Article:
The following discourse from the Zohar was chosen by the holy Ari as the reading for "Chok L'Yisrael", Day Two of parashat Re'eh. It deals with repentance and is very suitable, since parashat Re'eh is read close to the time when Israel starts to say Selichot, or Penitential Prayers, leading up to Rosh Hashanah.

We have learned that there is nothing in the world that stands in the way [of G‑d accepting] repentance. Furthermore, everyone who returns [to G‑d, even the wicked,] is certainly received [in good favor] by the Holy One Blessed be He. And if he returns, he is summoned to the Path of Life.

The blemishes … prevented the light of the soul from inculcating a person's consciousness….

"Life" here refers to life in the True World, beyond the struggle of good and evil, which are part of a lower consciousness that fails to see the source of the Holy which is the world of Truth. The penitent (called a "Baal Teshuva") is "summoned" because divine providence guides him and assists him as he returns to the true path.

Then, even though he may have blemished that which he damaged, everything is repaired and all is restored to its pristine form.

The blemishes caused stains on one's own spiritual form. These stains, which prevented the light of the soul from inculcating a person's consciousness, are removed by sincere repentance, and the light returns unobstructed.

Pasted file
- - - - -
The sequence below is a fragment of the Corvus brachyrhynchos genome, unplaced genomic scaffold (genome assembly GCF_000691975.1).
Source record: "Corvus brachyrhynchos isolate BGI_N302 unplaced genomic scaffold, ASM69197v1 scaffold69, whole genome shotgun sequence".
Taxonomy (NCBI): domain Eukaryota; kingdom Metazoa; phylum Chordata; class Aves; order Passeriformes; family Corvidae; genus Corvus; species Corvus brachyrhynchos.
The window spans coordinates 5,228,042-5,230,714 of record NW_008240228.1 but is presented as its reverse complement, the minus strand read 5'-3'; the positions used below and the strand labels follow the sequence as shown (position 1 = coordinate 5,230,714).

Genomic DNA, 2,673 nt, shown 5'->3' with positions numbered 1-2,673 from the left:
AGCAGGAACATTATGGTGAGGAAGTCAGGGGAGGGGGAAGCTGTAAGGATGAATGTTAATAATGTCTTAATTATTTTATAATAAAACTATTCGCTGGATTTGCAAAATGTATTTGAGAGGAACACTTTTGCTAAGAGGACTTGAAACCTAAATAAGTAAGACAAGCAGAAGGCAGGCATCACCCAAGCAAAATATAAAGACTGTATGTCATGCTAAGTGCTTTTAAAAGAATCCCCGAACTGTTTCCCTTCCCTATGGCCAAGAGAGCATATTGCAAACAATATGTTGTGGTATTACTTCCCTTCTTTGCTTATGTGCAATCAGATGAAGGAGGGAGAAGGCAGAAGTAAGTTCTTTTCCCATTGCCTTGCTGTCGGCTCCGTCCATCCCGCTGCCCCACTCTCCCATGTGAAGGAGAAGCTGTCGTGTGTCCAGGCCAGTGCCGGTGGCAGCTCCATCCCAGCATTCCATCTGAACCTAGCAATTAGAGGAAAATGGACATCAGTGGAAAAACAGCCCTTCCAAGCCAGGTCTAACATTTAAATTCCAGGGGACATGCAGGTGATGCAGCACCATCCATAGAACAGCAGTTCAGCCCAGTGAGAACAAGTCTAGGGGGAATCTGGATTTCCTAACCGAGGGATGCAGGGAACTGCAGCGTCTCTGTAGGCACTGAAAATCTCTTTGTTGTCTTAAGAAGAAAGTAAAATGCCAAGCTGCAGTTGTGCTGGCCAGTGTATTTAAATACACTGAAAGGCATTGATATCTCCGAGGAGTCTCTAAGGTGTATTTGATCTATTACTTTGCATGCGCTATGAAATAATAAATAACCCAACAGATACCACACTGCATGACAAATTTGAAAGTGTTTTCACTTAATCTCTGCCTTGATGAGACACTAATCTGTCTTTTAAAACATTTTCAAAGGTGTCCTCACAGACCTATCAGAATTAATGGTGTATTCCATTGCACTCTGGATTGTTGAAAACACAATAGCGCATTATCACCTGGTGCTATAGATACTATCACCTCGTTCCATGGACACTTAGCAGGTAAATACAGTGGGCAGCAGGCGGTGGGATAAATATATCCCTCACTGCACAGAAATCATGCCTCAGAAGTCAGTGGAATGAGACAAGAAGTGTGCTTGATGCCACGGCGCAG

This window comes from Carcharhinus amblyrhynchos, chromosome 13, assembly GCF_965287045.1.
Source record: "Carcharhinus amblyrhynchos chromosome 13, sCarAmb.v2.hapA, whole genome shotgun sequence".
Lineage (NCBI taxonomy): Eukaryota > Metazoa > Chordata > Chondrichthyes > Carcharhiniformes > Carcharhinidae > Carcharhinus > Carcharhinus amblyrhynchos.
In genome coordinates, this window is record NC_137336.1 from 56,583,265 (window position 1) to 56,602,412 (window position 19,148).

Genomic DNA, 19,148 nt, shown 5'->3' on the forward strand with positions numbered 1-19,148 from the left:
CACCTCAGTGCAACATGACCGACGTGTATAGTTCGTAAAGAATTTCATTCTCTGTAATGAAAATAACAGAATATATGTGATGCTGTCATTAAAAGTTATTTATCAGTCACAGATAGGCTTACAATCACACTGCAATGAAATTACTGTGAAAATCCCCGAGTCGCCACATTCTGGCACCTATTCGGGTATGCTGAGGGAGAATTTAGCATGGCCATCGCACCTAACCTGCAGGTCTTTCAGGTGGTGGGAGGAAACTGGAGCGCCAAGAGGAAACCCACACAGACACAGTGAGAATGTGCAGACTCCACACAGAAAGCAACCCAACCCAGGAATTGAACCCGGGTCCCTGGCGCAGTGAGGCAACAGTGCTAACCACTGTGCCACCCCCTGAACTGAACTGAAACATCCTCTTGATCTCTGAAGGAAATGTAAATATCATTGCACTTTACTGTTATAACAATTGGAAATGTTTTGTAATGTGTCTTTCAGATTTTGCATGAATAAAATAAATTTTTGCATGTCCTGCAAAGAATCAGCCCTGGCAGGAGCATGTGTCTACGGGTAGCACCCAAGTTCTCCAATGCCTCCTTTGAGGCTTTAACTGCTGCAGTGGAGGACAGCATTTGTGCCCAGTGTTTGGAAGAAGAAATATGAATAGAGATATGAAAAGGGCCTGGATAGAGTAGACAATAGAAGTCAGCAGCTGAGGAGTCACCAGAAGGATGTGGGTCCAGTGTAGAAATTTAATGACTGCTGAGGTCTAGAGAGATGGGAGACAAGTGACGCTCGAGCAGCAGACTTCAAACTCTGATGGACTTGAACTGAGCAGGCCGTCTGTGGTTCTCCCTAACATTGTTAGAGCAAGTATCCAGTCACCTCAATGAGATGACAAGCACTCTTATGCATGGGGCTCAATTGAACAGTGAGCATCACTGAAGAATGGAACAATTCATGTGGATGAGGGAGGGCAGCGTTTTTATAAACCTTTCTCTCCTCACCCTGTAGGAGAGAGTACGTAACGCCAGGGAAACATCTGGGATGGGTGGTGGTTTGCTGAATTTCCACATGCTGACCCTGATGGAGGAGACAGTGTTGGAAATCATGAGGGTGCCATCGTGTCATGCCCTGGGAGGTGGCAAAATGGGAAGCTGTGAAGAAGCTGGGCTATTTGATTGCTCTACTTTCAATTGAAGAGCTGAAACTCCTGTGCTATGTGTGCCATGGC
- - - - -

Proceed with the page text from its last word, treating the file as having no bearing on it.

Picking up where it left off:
For even with regard to a decree concerning [which G‑d has made] an oath, [when one repents,] G‑d invites him back. As it is written, "Upon My Life, swears the Lord, even if Coniah the son of Jehoiakim king of Judah was a ring on My right hand, from there I would tear you off." (Jeremiah 22:24) And it is written [later in verse 30], "Write this man [Coniah] down as childless." Yet, after he returned in repentance it is written, "And the sons of Jeconiah: Assir, Shealtiel his son." (Chronicles I 3:17)

Repentance tears up decrees and judgments and breaks iron chains….

Elsewhere we learn that Jeconiah and Coniah are one and the same person. Indeed, he had children despite the divine decree.

From here we see that repentance tears up decrees and judgments and breaks iron chains [that signify the desires and habits binding the wicked to their bad ways], and there is no one who can stand in the way to prevent a Baal Teshuva from returning. This is what is referred to in the verse, "And they went out and they saw the carcasses of the men who transgress against Me." (Isaiah 66:24) The verse does not state that the people transgressed in the past; rather it states that they transgress in the present. They are still transgressing because they refuse to repent and gain relief for themselves from their transgressions. But when they will gain relief for themselves [by repenting] then certainly the Holy One, Blessed be He, will receive them.

Even animals and birds receive His mercy….

Therefore a person, even though he has transgressed against Him and caused an unfitting blemish on that place [in the higher sefirot], if he returns to G‑d, he will be accepted with mercy. G‑d is certainly full of compassion and is completely merciful on all the works of His hands. This is as stated in the verse "G‑d is good to all; and His mercies are over all His works." (Psalms 145:9) Even animals and birds receive His mercy, and if they receive His mercy, how much more so will people who acknowledge Him and know how to praise their Master. His Mercy will certainly reach them and dwell over them. This is what King David meant when he said, "Great is Your compassion, O G‑d; give me life according to Your justice." (Psalms 119:156)

Zohar, parashat Mishpatim, p. 106b; translation and commentary by Simcha-Shmuel Treister

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